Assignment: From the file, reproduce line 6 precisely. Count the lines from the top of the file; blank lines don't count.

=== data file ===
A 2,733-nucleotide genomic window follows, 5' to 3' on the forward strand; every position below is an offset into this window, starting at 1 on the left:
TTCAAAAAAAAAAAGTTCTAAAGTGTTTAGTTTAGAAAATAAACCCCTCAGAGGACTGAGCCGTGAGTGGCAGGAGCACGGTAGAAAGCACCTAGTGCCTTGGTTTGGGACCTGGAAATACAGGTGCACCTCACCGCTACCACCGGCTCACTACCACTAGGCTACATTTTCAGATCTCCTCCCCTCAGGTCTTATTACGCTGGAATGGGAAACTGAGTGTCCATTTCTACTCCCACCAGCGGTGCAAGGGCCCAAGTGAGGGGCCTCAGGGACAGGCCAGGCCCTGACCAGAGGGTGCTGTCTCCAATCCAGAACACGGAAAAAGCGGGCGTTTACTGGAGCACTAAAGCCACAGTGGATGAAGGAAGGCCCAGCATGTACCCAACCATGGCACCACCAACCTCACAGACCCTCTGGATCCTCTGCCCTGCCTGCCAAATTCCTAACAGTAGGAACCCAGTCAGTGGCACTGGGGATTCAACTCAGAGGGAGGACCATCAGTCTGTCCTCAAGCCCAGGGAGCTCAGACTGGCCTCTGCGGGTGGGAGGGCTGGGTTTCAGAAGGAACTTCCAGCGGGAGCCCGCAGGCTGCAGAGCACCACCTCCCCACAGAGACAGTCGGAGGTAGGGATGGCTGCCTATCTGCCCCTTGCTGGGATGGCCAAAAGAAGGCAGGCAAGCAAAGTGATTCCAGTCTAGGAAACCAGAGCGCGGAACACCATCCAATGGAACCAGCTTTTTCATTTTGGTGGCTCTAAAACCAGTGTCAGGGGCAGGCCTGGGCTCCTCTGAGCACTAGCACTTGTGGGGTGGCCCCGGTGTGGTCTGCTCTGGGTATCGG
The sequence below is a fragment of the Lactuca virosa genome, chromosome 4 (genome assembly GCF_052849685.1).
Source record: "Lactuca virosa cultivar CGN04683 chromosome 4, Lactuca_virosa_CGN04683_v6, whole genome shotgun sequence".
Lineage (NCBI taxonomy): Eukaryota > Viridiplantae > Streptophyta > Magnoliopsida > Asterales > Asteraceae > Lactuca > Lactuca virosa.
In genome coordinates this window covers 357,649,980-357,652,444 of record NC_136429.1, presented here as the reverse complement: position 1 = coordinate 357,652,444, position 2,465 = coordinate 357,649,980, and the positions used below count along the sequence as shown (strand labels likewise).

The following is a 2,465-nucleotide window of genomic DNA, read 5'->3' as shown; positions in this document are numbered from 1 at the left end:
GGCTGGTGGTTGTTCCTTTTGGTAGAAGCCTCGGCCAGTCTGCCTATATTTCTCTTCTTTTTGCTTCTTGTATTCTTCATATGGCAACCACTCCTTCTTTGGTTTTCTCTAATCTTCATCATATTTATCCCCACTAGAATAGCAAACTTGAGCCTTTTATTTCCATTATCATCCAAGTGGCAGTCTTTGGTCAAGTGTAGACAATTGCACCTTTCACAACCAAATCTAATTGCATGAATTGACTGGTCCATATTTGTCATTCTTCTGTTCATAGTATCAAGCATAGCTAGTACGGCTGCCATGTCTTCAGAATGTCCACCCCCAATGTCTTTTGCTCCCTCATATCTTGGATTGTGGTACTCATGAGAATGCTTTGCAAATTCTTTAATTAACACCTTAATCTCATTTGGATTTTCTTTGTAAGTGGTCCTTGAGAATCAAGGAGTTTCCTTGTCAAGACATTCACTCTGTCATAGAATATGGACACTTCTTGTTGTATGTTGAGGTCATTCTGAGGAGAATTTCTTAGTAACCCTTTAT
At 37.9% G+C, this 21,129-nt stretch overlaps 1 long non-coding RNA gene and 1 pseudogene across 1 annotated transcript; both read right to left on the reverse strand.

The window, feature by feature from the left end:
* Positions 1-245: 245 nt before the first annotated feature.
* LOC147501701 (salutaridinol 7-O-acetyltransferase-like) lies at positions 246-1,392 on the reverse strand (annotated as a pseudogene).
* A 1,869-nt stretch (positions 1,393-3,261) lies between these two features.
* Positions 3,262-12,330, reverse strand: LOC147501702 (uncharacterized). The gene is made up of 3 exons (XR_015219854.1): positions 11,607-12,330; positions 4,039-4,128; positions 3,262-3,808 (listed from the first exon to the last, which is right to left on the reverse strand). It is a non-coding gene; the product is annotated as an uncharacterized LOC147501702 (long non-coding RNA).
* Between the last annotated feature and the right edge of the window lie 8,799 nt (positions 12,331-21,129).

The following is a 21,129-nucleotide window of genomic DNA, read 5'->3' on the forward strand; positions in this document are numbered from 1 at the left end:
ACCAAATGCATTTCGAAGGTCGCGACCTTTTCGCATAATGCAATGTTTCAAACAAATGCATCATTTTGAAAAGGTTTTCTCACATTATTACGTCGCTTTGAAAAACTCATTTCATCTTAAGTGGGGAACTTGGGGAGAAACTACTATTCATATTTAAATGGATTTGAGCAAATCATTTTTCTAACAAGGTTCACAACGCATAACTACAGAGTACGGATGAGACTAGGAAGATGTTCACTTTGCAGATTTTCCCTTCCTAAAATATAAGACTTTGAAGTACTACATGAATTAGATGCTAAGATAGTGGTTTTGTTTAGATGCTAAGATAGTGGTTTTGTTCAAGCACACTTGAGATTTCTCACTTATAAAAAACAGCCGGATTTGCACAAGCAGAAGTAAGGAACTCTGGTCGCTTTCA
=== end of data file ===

In genome coordinates this window covers 357,649,980-357,652,444 of record NC_136429.1, presented here as the reverse complement: position 1 = coordinate 357,652,444, position 2,465 = coordinate 357,649,980, and the positions used below count along the sequence as shown (strand labels likewise).